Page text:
Every sunseeker’s wander list has Boracay or Palawan at the top. If you’re wondering which beach destination in the Philippines is better, then it all depends on what your dream island vacation looks like. 

Sun, sea, and sand? The picture-perfect Boracay Island is made for leisurely shore time, with boundless white sand to claim as your own and crystal-clear waters to swim in when the heat gets too much. Then, when it’s time to eat, Boracay is home to a wide array of local and international cuisine for all budgets! It’s also the better option if you only have a few days to spare. Yes, we can personally lounge on White Beach for the rest of the foreseeable future. But you don’t need forever to appreciate the Boracay magic; most people only spend several days on the island for a taste of the good life.  

boracay vs palawan

Boracay vs Palawan | Image credit: suiwuya; Alena Ozerova via Canva Pro

If you’re in the mood to explore, then the more rugged Palawan will likely suit your tastes more than Boracay. Beautiful beaches and five-star resorts dot the province, but there’s much more to see and do than your usual beach escape.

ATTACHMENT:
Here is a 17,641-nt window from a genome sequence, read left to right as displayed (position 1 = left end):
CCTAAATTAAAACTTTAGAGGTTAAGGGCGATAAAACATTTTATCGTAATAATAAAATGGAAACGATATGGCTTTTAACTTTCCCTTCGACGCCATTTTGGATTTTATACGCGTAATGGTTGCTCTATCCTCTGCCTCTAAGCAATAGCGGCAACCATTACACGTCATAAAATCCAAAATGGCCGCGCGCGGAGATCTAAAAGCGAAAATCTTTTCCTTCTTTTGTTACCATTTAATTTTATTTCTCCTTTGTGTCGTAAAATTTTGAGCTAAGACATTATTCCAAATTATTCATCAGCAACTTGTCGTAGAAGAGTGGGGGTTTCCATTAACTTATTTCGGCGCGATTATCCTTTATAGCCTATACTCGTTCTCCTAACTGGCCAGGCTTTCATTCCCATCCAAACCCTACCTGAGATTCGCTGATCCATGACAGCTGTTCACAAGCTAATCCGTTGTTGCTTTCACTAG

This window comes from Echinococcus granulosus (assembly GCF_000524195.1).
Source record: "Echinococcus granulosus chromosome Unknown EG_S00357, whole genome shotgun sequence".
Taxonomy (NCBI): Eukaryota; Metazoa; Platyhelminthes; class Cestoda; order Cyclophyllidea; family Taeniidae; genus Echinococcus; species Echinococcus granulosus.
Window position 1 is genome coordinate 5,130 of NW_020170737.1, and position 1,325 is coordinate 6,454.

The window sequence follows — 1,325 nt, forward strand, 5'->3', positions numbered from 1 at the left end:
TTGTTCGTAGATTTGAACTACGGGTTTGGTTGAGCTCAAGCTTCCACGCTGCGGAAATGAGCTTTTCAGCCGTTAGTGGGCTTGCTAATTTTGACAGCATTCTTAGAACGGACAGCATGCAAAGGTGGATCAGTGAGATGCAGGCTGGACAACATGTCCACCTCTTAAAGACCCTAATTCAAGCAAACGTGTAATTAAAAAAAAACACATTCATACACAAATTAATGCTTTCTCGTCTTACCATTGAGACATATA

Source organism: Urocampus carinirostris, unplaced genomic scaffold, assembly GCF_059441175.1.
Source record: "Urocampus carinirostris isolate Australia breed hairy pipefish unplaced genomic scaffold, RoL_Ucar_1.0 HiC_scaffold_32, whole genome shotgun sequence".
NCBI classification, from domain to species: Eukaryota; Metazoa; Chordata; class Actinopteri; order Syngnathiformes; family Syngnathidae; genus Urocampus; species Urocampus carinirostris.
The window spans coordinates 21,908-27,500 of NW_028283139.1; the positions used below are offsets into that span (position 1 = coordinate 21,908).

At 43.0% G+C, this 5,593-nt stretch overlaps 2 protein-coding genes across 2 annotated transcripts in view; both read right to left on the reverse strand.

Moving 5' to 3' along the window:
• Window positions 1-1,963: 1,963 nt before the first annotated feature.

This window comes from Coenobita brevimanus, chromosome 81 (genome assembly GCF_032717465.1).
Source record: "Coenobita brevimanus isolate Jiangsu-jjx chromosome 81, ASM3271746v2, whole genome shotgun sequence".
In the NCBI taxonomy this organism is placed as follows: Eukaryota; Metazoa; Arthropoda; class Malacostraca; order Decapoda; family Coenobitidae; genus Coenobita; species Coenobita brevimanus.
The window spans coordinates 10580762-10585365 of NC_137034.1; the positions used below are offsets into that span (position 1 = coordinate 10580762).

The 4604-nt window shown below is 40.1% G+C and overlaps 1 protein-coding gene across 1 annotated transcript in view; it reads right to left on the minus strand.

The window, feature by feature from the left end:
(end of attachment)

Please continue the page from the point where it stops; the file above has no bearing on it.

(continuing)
Are you off north to Coron for underwater encounters or to the southern Balabac islands to sail to uninhabited isles? In between lies a bounty of natural gems, from underground rivers to mountains to picturesque beaches. Thus, we also recommend going to Palawan if you have an abundance of time on your hands — the Philippines’ Last Frontier isn’t meant for quick getaways. 

Also read: 12 Tropical Airbnbs in Asia to Experience the Best of Island Life

So, what’s your verdict: Boracay or Palawan? Or — here’s an even better idea — why not both?

Featured image credit (L-R): danilovi via Canva Pro; DKart via Canva Pro

About Author

Celia Grace Nachura
Celia Grace Nachura

There are very few things Celia won’t do for a good story, but her favourite ones always involve the beach, animals, or any type of outdoor activity. She’s been writing for as long as she can remember, and can usually be found typing away at home with her cute dogs at her feet. Away from work, she spends most of her time trying out every hobby she can get her hands on, from running to crocheting to baking (she’s pretty okay at most things that don't involve cooking).